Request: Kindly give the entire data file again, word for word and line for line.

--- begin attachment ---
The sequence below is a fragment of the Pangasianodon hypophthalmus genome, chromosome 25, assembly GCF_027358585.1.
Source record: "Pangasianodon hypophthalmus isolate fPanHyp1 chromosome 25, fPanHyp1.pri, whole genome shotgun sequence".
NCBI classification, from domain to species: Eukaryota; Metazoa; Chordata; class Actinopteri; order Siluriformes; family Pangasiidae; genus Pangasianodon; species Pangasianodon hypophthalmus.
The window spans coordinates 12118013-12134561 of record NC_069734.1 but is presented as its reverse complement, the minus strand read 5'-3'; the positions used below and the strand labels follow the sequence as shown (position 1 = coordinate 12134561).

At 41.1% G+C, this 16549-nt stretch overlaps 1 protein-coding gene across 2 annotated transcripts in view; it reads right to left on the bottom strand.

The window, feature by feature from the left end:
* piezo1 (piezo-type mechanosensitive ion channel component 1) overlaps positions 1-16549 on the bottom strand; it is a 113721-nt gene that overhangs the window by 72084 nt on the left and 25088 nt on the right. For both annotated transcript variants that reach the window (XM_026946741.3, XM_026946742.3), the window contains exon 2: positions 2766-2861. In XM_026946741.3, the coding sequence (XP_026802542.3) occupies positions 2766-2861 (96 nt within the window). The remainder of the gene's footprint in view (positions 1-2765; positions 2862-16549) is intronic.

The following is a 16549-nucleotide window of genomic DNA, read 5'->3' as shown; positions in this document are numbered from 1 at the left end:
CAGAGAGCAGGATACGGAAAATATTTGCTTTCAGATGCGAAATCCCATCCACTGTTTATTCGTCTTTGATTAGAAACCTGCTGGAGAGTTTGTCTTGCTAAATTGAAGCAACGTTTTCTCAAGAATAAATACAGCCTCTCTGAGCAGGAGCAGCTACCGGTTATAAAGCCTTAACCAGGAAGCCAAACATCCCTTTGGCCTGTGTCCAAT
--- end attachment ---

The sequence below is a fragment of the Pangasianodon hypophthalmus genome, chromosome 25, assembly GCF_027358585.1.
Source record: "Pangasianodon hypophthalmus isolate fPanHyp1 chromosome 25, fPanHyp1.pri, whole genome shotgun sequence".
NCBI classification, from domain to species: Eukaryota; Metazoa; Chordata; class Actinopteri; order Siluriformes; family Pangasiidae; genus Pangasianodon; species Pangasianodon hypophthalmus.
The window spans coordinates 12118013-12134561 of record NC_069734.1 but is presented as its reverse complement, the minus strand read 5'-3'; the positions used below and the strand labels follow the sequence as shown (position 1 = coordinate 12134561).

At 41.1% G+C, this 16549-nt stretch overlaps 1 protein-coding gene across 2 annotated transcripts in view; it reads right to left on the bottom strand.

The window, feature by feature from the left end:
* piezo1 (piezo-type mechanosensitive ion channel component 1) overlaps positions 1-16549 on the bottom strand; it is a 113721-nt gene that overhangs the window by 72084 nt on the left and 25088 nt on the right. For both annotated transcript variants that reach the window (XM_026946741.3, XM_026946742.3), the window contains exon 2: positions 2766-2861. In XM_026946741.3, the coding sequence (XP_026802542.3) occupies positions 2766-2861 (96 nt within the window). The remainder of the gene's footprint in view (positions 1-2765; positions 2862-16549) is intronic.

The following is a 16549-nucleotide window of genomic DNA, read 5'->3' as shown; positions in this document are numbered from 1 at the left end:
CAGAGAGCAGGATACGGAAAATATTTGCTTTCAGATGCGAAATCCCATCCACTGTTTATTCGTCTTTGATTAGAAACCTGCTGGAGAGTTTGTCTTGCTAAATTGAAGCAACGTTTTCTCAAGAATAAATACAGCCTCTCTGAGCAGGAGCAGCTACCGGTTATAAAGCCTTAACCAGGAAGCCAAACATCCCTTTGGCCTGTGTCCAAT